"I got to the hospital and still had my kit on, and the TV in the room was showing the last few minutes of the game. The doctor came in and thinking I was a supporter, said 'I bet you wish you played for them'."

It meant another 12 months out of action, by which time Leeds had begun to go into financial meltdown. As one of the high earners Bridges had to be shipped out, first to Newcastle on loan, then to Bolton on a free before - without playing a game - he found himself back at Sunderland, where the manager, Mick McCarthy, reminded him of his first boss, Peter Reid.

"They both had strong ideas of what they wanted, but while Peter Reid was prepared to give me a chance - usually off the bench - McCarthy wasn't convinced. I had a couple of starts, but I desperately needed a series of games to get my sharpness back. Not reserve games either - it's just not the same.

"By that time I had the reputation of someone who couldn't get fit and people were wary of that."

Luck seemed to desert him in other ways, too. Brian Tinnion offered him a fresh start at Bristol City, but was quickly replaced by Gary Johnson. A month on loan at Carlisle, Bridges thought, would be a chance to score a few goals and persuade Johnson to give him a run. Three days after his arrival at Brunton Park however, he knew he wanted to stay. "I could travel across from my home in Hexham, and I liked the way they played, but it was the atmosphere really. I knew there'd be those who'd ask what I was doing in Division Two, and OK, the football may not be as technically good as in the Premiership, but, believe me, from a physical point of view it's harder at this level. There's no time to think and you get kicked, hard. The key to doing well is organisation."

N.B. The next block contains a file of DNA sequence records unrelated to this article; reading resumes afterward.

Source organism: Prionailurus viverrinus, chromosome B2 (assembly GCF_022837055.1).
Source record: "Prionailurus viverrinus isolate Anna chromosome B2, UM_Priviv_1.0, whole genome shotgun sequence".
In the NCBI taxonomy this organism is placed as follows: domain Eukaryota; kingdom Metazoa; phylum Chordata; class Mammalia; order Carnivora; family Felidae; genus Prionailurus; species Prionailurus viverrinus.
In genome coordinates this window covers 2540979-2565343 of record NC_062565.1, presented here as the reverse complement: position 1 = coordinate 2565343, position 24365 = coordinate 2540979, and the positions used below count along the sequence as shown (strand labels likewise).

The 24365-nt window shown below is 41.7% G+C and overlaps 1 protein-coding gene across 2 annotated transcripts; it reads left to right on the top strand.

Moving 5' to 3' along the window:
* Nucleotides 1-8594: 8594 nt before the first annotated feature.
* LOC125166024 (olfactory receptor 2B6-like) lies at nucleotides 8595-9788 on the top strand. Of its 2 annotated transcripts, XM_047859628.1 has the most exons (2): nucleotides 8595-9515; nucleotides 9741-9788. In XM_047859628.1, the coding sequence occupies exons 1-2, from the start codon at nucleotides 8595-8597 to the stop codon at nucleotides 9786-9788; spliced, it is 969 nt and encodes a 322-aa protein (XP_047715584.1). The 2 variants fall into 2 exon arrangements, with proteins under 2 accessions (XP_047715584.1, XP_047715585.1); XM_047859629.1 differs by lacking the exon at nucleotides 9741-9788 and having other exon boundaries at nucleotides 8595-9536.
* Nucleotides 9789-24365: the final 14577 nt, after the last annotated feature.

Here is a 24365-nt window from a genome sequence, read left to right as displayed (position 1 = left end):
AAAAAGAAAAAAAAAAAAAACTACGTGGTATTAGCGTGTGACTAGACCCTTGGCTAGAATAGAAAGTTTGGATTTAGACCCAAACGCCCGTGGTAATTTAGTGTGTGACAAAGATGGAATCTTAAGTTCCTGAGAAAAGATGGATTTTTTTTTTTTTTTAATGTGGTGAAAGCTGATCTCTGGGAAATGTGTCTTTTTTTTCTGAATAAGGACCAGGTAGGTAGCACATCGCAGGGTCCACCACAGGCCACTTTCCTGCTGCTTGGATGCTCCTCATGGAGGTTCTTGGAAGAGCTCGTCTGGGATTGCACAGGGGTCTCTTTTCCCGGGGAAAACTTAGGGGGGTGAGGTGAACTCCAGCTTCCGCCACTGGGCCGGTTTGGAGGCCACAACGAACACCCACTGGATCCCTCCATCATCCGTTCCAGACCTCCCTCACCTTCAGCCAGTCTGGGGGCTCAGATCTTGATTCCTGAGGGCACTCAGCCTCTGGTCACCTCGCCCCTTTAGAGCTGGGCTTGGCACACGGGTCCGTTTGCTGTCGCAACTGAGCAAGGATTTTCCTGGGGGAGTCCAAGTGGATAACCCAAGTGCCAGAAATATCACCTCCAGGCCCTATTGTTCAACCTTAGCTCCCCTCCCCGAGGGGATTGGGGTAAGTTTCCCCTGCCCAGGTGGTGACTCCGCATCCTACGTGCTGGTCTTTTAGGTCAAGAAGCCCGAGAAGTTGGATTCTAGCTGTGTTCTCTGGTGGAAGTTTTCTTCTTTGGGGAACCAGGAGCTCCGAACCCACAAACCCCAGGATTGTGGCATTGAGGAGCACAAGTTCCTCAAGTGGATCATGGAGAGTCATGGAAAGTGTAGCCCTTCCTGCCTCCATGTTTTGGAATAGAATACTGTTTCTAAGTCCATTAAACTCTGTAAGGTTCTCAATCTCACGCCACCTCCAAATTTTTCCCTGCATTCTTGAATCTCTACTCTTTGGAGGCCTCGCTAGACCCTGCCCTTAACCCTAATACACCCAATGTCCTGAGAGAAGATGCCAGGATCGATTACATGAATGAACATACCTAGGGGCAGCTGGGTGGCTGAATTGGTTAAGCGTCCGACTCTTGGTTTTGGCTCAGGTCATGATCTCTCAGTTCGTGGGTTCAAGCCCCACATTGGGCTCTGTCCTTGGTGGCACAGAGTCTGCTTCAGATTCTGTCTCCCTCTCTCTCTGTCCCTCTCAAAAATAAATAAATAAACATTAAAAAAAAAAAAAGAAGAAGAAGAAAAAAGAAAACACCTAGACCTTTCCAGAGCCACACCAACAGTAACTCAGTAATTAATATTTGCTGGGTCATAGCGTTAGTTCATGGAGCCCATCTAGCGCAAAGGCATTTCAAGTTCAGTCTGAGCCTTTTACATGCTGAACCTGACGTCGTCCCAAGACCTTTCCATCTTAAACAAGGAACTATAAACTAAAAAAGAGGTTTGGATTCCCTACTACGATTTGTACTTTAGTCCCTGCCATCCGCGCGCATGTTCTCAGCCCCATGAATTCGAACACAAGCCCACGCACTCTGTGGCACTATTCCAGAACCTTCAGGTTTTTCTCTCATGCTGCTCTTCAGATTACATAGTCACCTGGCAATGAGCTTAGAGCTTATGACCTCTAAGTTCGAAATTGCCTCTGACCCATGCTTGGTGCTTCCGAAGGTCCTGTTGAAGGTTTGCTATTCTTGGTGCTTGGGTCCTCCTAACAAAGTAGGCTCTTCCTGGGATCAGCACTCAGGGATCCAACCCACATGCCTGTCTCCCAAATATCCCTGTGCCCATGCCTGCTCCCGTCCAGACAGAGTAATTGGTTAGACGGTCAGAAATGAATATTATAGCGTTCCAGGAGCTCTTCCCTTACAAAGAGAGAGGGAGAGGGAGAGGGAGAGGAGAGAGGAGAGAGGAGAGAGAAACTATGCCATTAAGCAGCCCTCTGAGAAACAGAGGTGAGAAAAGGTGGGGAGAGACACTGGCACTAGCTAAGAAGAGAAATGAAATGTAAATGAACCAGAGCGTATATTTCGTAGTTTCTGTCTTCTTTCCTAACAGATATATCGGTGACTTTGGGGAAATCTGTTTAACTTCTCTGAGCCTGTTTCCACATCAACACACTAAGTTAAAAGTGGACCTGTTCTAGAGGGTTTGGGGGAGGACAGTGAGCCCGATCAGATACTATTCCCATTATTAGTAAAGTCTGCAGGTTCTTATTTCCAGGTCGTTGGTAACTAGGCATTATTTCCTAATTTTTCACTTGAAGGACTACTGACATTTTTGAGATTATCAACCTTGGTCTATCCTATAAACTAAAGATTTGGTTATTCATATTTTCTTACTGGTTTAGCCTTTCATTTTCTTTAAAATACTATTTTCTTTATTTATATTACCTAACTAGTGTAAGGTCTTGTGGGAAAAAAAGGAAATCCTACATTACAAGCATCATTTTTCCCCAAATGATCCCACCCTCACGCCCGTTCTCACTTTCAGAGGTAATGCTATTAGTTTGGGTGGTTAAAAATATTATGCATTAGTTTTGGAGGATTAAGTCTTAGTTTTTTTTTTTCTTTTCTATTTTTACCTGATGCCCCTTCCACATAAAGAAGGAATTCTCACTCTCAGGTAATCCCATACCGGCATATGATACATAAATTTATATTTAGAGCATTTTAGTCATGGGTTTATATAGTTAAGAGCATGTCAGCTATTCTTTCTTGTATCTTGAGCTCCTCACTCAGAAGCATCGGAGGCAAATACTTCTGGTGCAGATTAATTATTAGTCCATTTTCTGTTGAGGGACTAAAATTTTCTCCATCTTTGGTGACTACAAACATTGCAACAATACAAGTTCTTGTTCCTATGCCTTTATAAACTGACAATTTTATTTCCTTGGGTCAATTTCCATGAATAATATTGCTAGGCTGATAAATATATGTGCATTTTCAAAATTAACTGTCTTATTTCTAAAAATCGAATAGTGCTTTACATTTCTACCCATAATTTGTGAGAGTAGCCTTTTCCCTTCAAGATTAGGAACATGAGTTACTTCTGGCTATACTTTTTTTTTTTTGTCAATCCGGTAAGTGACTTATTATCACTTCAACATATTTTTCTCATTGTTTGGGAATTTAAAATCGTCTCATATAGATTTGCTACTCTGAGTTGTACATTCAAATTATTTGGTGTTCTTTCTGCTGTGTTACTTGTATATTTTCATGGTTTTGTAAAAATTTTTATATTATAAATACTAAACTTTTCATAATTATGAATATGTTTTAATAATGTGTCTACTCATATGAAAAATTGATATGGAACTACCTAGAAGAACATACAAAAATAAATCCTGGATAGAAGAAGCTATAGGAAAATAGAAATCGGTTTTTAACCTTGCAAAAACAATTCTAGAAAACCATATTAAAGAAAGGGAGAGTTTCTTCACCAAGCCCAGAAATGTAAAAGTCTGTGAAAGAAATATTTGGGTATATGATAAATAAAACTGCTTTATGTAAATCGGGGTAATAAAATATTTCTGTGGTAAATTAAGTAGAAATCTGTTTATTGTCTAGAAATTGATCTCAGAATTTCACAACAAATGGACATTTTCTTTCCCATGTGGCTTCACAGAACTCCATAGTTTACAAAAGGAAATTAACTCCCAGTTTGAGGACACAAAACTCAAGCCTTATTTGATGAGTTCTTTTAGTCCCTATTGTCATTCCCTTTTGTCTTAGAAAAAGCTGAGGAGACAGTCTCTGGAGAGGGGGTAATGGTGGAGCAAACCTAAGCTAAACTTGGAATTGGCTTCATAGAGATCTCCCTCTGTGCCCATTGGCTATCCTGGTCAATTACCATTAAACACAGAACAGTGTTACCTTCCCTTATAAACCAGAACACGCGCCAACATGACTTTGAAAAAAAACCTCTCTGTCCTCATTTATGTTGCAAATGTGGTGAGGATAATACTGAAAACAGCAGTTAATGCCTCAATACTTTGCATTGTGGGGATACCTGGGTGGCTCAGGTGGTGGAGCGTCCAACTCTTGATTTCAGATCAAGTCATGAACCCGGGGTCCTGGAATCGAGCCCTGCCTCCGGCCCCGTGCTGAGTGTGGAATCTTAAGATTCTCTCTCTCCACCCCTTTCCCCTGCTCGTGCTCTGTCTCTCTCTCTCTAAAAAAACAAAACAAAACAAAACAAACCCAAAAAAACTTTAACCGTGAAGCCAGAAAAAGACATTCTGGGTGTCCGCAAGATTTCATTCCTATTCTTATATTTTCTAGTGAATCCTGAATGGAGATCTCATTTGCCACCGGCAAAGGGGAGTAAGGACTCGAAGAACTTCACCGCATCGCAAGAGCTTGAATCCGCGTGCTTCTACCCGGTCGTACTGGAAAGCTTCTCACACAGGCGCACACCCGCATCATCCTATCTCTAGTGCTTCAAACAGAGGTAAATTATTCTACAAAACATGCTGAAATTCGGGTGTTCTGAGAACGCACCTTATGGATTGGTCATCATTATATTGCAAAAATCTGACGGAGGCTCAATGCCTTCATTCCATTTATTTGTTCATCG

His only disappointment has been sitting out Carlisle's run to the League Trophy final in Cardiff because he was cup-tied after a fleeting appearance in the competition for Bristol City.

"But even that taught me something about these lads, because I've never been around a group which wants to do well as much as this. Even at Leeds... These boys are simply striving to get to a higher level. If I can help them do that, I'll be helping myself get back to the Premiership as well."

For Simpson, Bridges has brought a touch of Premiership quality to his close-knit squad. "He's very skilful and he's got a great touch, which is what you'd expect, but he's brave too and he works for the team, never himself. He's come in and been part of the group from day one, and a nicer lad I've never known."

For Bridges, it is also a matter of making up for lost time. "It's been doubly frustrating, because - and I know this'll make some people smile - I've always been a fit lad. I've never had a problem with stamina. What people forget is that I'm only 27, and I feel as though I've been cheated out of the last few years of my career. It's a fresh start, and am I up for it."